Virginia Thinking Locally On Roads
Monday, April 30, 2007
After years of building multibillion-dollar megaprojects such as the Woodrow Wilson Bridge and the Springfield interchange, Virginia transportation officials plan to spend hundreds of millions of new dollars on small, local fixes that have been ignored for years as congestion has escalated.
A left-turn lane here, a ramp there, an eliminated light, a new interchange: By focusing spending on the region's overburdened secondary roads -- such as Braddock Road and the Fairfax County and Prince William County parkways -- the proposed new funds have the potential to eliminate many of the day-in, day-out trouble spots that drive so many commuters mad.
"Those are the kinds of projects that would make a huge difference in commutes as soon as [drivers] get off the highway and onto smaller roads," said state Sen. Jeannemarie Devolites Davis (R-Fairfax), a member of the Northern Virginia Transportation Authority, which is in charge of choosing many of the projects that will be built.
Spending the money locally also speeds the process of putting asphalt on the ground because the projects don't have to go through some state and federal reviews.
Over the past decade, Virginia has guided much of its transportation money to major projects, such as the $2.4 billion Wilson Bridge and the nearly $700 million Springfield Mixing Bowl. Those projects are nearing completion, and funding sources have been identified for the next megaproject -- a $4 billion effort to extend Metrorail to Tysons Corner, Dulles International Airport and Loudoun County.
The state has partnered with the private sector to build other major projects, signing deals with companies to widen the Capital Beltway and a 36-mile stretch of interstates 95 and 395. Those projects would be funded by tolls.
That allows leaders to spend the money raised by a host of new regional fees and taxes, expected to produce about $400 million a year, on secondary roads that have become overwhelmed. As congested as most major highways are, the secondary roads they connect to are often worse.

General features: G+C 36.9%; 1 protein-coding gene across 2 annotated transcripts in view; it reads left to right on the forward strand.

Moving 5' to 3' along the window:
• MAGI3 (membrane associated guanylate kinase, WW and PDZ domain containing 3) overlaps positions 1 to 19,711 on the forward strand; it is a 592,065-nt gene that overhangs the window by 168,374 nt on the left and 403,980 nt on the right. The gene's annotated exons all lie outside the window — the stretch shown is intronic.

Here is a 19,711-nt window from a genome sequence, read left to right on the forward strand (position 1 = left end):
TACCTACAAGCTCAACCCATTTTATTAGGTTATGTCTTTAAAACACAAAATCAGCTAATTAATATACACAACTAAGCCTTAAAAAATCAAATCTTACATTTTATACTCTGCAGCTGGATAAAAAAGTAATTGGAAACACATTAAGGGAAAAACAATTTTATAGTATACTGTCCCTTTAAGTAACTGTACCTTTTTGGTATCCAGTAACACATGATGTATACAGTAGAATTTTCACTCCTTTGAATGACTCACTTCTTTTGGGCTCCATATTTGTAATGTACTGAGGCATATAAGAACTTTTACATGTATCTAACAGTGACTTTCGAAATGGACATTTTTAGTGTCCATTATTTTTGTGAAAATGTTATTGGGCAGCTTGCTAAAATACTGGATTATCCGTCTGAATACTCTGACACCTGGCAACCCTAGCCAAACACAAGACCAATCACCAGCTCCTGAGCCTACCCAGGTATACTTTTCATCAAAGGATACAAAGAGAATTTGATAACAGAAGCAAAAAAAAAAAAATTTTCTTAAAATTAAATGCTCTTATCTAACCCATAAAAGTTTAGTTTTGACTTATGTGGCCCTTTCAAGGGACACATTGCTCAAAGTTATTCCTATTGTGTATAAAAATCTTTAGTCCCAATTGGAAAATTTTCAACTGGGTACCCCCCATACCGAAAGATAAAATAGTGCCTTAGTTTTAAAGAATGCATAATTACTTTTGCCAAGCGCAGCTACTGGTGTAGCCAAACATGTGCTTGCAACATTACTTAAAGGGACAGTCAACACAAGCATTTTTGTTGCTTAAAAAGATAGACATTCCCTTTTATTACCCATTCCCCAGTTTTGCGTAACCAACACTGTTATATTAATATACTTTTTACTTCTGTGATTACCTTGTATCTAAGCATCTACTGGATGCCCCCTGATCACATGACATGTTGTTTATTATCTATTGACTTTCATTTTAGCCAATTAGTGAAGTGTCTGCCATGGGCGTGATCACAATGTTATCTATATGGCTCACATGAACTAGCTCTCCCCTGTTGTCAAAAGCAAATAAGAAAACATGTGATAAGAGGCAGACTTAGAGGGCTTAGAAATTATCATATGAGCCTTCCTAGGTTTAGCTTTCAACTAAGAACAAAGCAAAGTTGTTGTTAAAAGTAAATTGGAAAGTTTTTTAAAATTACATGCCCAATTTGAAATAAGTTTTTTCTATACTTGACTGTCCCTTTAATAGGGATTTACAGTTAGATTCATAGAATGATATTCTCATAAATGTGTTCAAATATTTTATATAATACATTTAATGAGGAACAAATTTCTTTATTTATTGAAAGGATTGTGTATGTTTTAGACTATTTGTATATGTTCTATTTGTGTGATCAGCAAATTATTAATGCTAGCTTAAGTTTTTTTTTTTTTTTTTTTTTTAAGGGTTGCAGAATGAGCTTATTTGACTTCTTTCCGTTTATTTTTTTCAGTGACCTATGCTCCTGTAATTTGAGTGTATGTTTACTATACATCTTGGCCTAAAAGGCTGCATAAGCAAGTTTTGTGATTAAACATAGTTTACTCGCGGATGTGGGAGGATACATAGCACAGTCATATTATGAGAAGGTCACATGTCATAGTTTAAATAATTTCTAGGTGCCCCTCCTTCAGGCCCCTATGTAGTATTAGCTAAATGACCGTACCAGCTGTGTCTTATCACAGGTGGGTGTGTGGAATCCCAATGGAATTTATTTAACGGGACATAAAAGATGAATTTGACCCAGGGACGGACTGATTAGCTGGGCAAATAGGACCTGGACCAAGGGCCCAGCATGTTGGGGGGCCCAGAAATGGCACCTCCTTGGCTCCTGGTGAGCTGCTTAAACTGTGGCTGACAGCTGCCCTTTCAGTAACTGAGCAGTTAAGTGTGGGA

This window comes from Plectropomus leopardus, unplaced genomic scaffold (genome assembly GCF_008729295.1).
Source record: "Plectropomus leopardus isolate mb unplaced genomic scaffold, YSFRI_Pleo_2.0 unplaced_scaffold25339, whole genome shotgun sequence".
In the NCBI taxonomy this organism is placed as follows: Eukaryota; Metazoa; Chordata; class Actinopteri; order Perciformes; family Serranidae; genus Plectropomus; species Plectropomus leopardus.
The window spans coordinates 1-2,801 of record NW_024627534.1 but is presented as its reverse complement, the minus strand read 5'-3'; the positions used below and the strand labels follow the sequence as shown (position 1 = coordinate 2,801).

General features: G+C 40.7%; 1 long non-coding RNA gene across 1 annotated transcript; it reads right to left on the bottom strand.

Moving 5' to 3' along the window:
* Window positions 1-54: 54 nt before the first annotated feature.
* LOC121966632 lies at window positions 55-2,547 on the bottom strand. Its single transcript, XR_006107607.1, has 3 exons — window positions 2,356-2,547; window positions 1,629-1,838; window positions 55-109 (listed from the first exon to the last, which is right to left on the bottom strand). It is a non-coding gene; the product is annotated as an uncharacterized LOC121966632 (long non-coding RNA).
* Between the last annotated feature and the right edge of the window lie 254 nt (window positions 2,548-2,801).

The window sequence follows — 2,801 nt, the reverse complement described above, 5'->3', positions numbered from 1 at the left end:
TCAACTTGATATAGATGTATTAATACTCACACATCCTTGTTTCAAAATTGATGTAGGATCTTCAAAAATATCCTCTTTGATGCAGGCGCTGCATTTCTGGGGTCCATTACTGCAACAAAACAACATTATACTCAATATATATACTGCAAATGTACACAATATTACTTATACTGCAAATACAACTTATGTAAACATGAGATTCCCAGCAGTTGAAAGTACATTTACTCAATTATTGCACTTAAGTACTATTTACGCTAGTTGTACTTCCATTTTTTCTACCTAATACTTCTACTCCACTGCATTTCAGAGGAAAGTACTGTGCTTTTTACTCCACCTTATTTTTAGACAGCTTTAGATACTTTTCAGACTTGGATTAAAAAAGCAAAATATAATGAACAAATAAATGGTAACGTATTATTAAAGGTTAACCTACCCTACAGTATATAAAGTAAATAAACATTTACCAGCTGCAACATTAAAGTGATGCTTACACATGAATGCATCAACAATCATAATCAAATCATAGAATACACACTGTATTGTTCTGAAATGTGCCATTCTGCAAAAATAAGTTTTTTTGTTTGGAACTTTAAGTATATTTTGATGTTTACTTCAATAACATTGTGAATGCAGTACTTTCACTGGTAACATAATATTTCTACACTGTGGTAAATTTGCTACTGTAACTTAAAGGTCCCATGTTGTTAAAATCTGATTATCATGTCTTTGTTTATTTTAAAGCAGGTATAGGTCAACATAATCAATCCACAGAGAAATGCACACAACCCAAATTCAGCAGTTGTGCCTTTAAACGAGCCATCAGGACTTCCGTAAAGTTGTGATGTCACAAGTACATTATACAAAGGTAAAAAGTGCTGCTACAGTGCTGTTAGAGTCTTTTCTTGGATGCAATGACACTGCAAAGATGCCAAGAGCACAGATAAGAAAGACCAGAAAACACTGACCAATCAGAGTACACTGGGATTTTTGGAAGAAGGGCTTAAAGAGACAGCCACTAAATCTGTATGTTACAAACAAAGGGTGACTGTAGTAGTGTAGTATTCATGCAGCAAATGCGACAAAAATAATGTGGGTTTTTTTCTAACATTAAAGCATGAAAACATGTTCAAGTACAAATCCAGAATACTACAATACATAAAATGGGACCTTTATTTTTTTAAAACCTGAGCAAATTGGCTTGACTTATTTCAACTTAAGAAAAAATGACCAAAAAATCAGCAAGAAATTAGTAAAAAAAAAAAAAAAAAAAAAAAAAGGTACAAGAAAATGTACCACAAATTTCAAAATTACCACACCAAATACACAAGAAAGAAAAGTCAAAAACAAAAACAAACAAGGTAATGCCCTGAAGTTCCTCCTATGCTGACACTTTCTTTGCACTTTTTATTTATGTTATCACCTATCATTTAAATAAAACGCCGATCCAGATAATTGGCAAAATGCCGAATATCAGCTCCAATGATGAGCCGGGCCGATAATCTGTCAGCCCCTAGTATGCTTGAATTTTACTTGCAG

Transportation analysts say the biggest impact can be made on projects such as the widening of the Fairfax County Parkway from Route 123 to the Dulles Toll Road and raising the parkway to go over Monument Drive and Fair Lakes Parkway, two of the most traffic-choked intersections in the region. Other possible fixes include lengthening the left-turn lane at routes 123 and 50/29 in Fairfax City, upgrading the intersection of Braddock Road and Route 29 and re-timing traffic lights throughout the region.
"We haven't, for the last decade, had a reasonable secondary-road program for Northern Virginia, and this money is a huge plus in addressing a problem that has many, many sides," said Pierce R. Homer, Virginia's transportation secretary.
The new money comes from a General Assembly agreement this month that allows Northern Virginia and Hampton Roads to raise a menu of regional taxes and fees to pay for transportation improvements. The way the legislation was written virtually guaranteed that the money would go to smaller projects.
Of the $400 million that is likely to be raised in Northern Virginia, 40 percent, or about $160 million, will be distributed to the region's nine jurisdictions, to be spent on projects of their choosing. Localities also get to keep every dollar raised by commercial real estate tax increases and new car registration fees.
Of the remaining $240 million or so, about $75 million a year is earmarked for Metro and Virginia Railway Express. That leaves roughly $165 million a year for other projects, to be chosen by the authority.